# How to calculate one or two person rateSeptember 28, 2019 9:46 AM   Subscribe

If I hire a house cleaner under the terms that it's \$30/hour per person, and she has said she may or may not being a coworker, if she brings a coworker, what should I pay if she comes alone? I would think on the one hand, \$30/hour/person is what we agreed to. But if I'm saying the job could be worth \$60/hr, shouldn't I pay that if I'm basically saying that she's doing a two-person job herself?

I want to be a fair employer but I also can't afford to be as generous as I would be if I had unlimited resources because my resources are pretty limited.
posted by bleep to Home & Garden (13 answers total) 1 user marked this as a favorite

I keep going around and around because both numbers feel right to me, I can't figure this out.
posted by bleep at 9:48 AM on September 28, 2019

If it takes two hours for her to work alone - that's \$60. If it takes two people one hour, that's \$60. So, I'd ask for a time estimate and then see if they are running the calcs in the same way.
posted by amanda at 9:53 AM on September 28, 2019 [12 favorites]

If she's alone, presumably the work will take more hours of time to finish than if two are attacking it simultaneously so I imagine in the end you'll probably be paying similar amounts. So for instance if she is alone and takes six hours or the pair takes three hours, you'd pay the same amount if you keep it to \$30/hour/person. I don't think you should offer to pay more per hour for solo work.
posted by vegartanipla at 9:53 AM on September 28, 2019 [8 favorites]

Can't two people clean twice as quickly? This isn't a situation where there is a lot of dependencies. So if she is doing half the amount of work in 1 hour why would it make sense to pay the same amount?
posted by muddgirl at 9:53 AM on September 28, 2019 [1 favorite]

As far as I can tell, professional house cleaning with one person instead of two just takes twice as long.

You could also agree on a fair flat rate and let her decide whether she wants to bring someone to share it.
posted by the_blizz at 9:55 AM on September 28, 2019 [2 favorites]

Be clear in your definitions about what needs cleaning and to what extent. Two people could presumably clean twice as much in one hour, but do you need twice as much cleaning? If your task list could be accomplished by one person working for one hour, then two of them should only need half an hour each. She shouldn't get to bring a co-worker and still take the full amount of time to accomplish the tasks. If she thinks the work is actually equivalent to twice as much time (person-hours) as you do, that's a separate discussion. As it stands, \$30/hr was the agreed-upon rate for the cleaning services you requested.
posted by teremala at 10:03 AM on September 28, 2019 [3 favorites]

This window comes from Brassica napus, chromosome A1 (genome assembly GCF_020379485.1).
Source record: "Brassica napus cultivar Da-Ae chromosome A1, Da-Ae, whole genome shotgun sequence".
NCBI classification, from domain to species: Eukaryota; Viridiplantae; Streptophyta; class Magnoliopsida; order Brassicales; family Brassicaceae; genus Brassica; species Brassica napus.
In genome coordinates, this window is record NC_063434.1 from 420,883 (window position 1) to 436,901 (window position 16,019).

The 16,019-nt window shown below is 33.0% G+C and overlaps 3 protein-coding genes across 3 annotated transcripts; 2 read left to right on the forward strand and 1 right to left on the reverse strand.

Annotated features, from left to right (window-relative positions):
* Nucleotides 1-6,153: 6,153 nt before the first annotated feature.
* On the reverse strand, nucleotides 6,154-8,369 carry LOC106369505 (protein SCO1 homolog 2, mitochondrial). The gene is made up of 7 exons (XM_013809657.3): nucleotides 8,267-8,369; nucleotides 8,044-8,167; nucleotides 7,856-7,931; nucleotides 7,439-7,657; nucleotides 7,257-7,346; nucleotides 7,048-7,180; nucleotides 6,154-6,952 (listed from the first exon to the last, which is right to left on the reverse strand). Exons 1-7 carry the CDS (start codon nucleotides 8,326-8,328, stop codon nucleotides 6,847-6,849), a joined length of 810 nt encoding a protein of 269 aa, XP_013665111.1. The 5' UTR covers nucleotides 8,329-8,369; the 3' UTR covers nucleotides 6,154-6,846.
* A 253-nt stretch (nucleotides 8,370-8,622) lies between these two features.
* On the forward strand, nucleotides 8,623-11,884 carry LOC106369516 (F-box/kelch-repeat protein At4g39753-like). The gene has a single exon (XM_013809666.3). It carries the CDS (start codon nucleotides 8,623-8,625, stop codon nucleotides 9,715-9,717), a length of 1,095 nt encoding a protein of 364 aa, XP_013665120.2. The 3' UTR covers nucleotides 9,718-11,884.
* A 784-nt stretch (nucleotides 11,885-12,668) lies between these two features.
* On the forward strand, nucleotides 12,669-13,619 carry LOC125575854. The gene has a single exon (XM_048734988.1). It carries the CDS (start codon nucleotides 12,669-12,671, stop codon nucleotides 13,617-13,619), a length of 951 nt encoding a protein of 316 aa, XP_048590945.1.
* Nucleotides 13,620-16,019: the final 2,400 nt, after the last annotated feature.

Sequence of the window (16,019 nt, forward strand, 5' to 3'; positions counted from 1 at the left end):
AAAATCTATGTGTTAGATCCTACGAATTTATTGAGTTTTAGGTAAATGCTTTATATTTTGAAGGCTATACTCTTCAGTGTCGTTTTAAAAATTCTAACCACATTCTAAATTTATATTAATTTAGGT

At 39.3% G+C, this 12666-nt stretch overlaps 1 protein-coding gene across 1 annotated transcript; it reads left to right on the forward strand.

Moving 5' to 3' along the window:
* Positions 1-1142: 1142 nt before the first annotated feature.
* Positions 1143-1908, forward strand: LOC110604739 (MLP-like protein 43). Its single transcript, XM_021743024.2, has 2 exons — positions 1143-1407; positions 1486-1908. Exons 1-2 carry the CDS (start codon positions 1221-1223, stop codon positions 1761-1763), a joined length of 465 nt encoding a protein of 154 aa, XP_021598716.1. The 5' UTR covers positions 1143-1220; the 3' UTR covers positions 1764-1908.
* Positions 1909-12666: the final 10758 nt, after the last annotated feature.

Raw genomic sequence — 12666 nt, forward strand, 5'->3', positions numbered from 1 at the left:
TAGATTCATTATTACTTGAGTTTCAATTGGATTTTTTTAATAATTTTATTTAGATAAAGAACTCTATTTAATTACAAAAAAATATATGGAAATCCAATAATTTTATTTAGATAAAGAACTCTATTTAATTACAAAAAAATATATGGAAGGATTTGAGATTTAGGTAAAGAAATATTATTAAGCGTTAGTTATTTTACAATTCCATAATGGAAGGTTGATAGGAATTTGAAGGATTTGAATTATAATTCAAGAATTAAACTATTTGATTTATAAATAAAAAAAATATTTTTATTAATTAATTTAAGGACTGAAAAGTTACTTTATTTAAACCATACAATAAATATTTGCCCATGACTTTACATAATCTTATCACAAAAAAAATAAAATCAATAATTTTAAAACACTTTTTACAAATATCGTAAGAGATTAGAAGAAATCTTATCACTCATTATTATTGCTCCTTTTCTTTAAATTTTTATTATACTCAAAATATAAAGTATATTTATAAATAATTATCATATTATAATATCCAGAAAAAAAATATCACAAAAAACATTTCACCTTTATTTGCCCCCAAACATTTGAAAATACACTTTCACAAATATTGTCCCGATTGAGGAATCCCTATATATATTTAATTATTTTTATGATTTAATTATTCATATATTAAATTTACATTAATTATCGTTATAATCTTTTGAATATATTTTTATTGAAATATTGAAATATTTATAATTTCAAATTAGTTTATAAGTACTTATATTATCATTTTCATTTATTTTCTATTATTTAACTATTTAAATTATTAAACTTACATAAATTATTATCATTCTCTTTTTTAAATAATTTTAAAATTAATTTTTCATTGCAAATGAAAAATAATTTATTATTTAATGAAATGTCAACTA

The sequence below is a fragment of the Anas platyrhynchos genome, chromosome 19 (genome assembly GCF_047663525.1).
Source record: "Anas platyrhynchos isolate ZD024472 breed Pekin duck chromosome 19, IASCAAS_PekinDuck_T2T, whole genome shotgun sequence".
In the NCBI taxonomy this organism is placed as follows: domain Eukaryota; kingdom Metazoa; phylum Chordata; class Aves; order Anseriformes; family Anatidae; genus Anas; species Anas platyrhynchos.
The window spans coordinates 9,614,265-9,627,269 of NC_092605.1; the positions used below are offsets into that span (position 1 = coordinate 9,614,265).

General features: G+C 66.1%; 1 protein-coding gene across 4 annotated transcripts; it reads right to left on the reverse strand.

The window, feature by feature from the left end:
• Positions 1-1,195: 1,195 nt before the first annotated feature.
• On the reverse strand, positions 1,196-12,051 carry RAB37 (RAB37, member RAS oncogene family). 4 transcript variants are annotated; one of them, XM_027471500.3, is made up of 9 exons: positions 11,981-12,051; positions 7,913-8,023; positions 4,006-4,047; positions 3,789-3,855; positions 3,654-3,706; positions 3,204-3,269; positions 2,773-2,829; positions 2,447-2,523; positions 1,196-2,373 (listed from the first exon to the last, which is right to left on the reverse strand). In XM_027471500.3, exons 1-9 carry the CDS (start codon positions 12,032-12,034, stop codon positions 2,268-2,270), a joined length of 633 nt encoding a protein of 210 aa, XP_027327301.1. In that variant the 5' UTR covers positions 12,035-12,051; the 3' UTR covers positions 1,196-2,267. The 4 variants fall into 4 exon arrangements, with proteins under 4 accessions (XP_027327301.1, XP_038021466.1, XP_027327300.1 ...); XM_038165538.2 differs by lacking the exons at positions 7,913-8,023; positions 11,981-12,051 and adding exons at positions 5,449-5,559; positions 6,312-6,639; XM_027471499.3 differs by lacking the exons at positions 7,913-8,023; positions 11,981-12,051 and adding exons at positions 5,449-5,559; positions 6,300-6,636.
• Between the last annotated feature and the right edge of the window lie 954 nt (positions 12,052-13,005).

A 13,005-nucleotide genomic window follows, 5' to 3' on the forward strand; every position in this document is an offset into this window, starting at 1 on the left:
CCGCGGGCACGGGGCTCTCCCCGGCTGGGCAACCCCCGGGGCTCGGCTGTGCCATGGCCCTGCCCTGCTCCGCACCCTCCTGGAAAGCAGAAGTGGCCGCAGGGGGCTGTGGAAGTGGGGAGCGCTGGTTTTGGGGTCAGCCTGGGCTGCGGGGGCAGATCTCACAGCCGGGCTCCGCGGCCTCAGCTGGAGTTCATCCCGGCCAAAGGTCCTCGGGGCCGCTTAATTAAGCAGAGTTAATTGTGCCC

Ah, maybe the problem is that I'm mixing up flat rate and per hour rate. I wanted to do a per hour rate because the flat rate thing got weird with my last cleaners but I still only want my house cleaned for a fixed number of hours no matter if it all gets done or not.
posted by bleep at 10:11 AM on September 28, 2019 [1 favorite]

She shouldn't get to bring a co-worker and still take the full amount of time to accomplish the tasks. If she thinks the work is actually equivalent to twice as much time (person-hours) as you do, that's a separate discussion. As it stands, \$30/hr was the agreed-upon rate for the cleaning services you requested.

Ok this is clear & simple enough for me to understand, thank you everyone!
posted by bleep at 10:13 AM on September 28, 2019 [2 favorites]

30/hour is a decent rate esp. since house cleaners have to pay their own benefits - FICA/Soc. Sec., insurances, time off, transportation cost & time. etc. Add a tip when you can.
posted by theora55 at 10:34 AM on September 28, 2019 [2 favorites]

I think what you can do is to ask her not go over a certain number of person-hours without clearing it in advance. It will be easier to know what that number is once she has done your house a couple of times.
posted by metahawk at 1:04 PM on September 28, 2019

If you're paying \$30 an hour that's plenty of pay for her to hire someone else and not charge for her help. If she brings another person ask her if shell accept \$40 an hour. That way it doesnt tax your budget and she still gets a fair rate.
posted by The_imp_inimpossible at 2:15 PM on September 28, 2019

The job is worth \$30 an hour per person, in my opinion.

If you pay 2 people \$30/hour to clean the house for 2 hours, the house is getting 4 human-hours of cleaning and should be cleaned more deeply (like more laundry or dusting or whatever).

If you pay 1 person \$30/hour to clean the house for 2 hours, the house is only getting 2 hours worth of cleaning so I wouldn't expect them to clean under things or go deep, it would be more of a mop the centre of the room and get out.

I usually pay my cleaner \$50 to clean for 2 hours.
When she brings a friend, I pay them \$25 each to clean for one hour.
The house is equally clean both ways.
posted by nouvelle-personne at 5:51 PM on September 28, 2019

If you just want 2 hours tell them up front. The amount of cleanliness takes time too. If you give me an hour to clean your house, I'll wipe it all down for you, but you're not getting the scrubbing you would get for two hours. As long as the cleaners know the rules, that should be fine.
posted by xammerboy at 9:09 PM on September 28, 2019

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